I'm certainly not going to be demoing or buying anything else at this shop, and it sounds like you know who you are. My money is as green and anybody's, and I hate getting ripped off (%$#& buyer beware) be a good business and don't hose the paying customer. I've spent money at you store, but I won't anymore.

As far as wanting a perfect fit and the fact that you hate it when people pick boats up for other people. I didn't expect a perfect fit, it's a demo boat for christ sake, and I wanted a complete one.

Thanks for taking my hard earned cash, as little as it may be!!
 

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Roper, as an outsider looking in, I think you are being unreasonable. Take the free rental and outfit in the shop like Don advised.
 

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Discussion Starter #17
does this mean I get 4 days of rental, since I was on a multiday trip with no outfitting, trying to attached rolled up towels in the boat the first night in camp when I should have been enjoying coctails??
 

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I will have to agree with gh but I am not exactly an outsider. I purchased my first boat from Don and John. I was definetly the pain in the ass customer. I must have gone back in there 10 times or more trying to get the outfitting right. I was quite certain they were going to start charging me for the hords of foam I was going through or for their time catering to my newbie whinning ass. They never did though. They did their best to make that damn boat fit and never bitched about it. I'm not saying their faces lit up with glee when I walked through door or anything but like Stiff said, one of the individuals there is no charmer, he does know his shit and won't feed you line of crap though.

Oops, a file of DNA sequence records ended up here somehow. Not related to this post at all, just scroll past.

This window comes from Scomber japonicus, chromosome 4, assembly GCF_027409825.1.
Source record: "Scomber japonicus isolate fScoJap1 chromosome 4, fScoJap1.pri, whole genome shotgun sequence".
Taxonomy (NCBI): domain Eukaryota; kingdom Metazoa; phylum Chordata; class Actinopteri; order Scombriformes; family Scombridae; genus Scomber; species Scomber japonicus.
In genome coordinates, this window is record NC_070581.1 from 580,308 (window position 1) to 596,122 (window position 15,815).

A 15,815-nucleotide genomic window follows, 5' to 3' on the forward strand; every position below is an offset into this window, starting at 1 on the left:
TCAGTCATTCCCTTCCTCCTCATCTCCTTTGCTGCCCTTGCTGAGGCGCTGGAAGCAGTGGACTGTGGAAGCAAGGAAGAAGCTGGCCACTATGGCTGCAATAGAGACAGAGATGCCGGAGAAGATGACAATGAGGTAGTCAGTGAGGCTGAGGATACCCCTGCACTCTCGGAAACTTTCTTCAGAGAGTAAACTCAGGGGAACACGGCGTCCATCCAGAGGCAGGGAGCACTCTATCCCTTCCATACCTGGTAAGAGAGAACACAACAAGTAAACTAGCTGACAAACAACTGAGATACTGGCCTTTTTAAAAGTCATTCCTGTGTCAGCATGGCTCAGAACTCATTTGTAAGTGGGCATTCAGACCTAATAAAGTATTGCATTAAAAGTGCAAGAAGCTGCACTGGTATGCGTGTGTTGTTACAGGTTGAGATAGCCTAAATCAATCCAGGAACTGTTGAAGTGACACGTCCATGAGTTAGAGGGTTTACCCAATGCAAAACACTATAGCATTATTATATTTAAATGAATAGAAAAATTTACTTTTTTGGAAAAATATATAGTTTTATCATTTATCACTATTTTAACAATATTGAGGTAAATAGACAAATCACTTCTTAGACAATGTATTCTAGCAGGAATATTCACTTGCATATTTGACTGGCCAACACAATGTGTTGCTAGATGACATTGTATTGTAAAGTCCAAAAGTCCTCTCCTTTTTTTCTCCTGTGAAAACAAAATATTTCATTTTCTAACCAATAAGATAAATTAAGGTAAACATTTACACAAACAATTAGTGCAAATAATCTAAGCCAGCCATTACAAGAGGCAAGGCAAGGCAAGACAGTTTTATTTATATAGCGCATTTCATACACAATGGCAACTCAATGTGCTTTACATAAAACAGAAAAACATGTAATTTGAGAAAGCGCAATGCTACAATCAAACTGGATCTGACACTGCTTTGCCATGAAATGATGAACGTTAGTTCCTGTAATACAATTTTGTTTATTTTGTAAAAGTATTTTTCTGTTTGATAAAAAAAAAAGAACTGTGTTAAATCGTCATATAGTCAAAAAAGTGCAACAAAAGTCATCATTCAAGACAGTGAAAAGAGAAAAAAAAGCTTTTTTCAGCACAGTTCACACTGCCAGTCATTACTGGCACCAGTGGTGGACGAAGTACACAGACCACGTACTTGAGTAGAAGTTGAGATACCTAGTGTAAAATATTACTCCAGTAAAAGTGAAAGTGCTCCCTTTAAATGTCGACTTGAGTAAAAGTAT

For what its worth, I demo'd boats from several shops this year. None of them had hip pads. Fortunately I have a set of the Salamander hip pads, you might look into them, that way you can just put them in whichever boat you want and they are formed to you. Sounds like you were just a victim of holding your expectations higher than the industry standard.

After my recent experiences I think you should be happy there was a shop that your could actually get a boat from. I just got back from paddling on the Ottawa River and your only option for anything there is a long drive back in to the town of Ottawa (about 2 hours) or wait for Friday - Sunday for the Boatwerks trailer (which is great) to open. It made for a long night to replace some forgotten gear. It definetly made me respect the local shops we have here.
 

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Geez Roper, make sure the next time you demo a boat that you are the one that picks it up at the shop. You can then sit in the boat and they can supply the outfitting you need. That's what most people do when they pick up the boat they are renting and have no issues. Had you gone in to pick up your own rental, you would not have anything to bitch about.

You wouldn't have anyone go pick up a rental mountain bike say, in Moab would you? Would the shop have to supply your pick up person a bag with different stems, handlebars, pedals and seats with their rental? No way! You get what you pick up at the shop.

Lighten up on the shop - you are more at fault than they are. Take them up on their offer and do it right, even if it isn't another 4 day rental. It's a fair offer from a good shop. Go have a cocktail.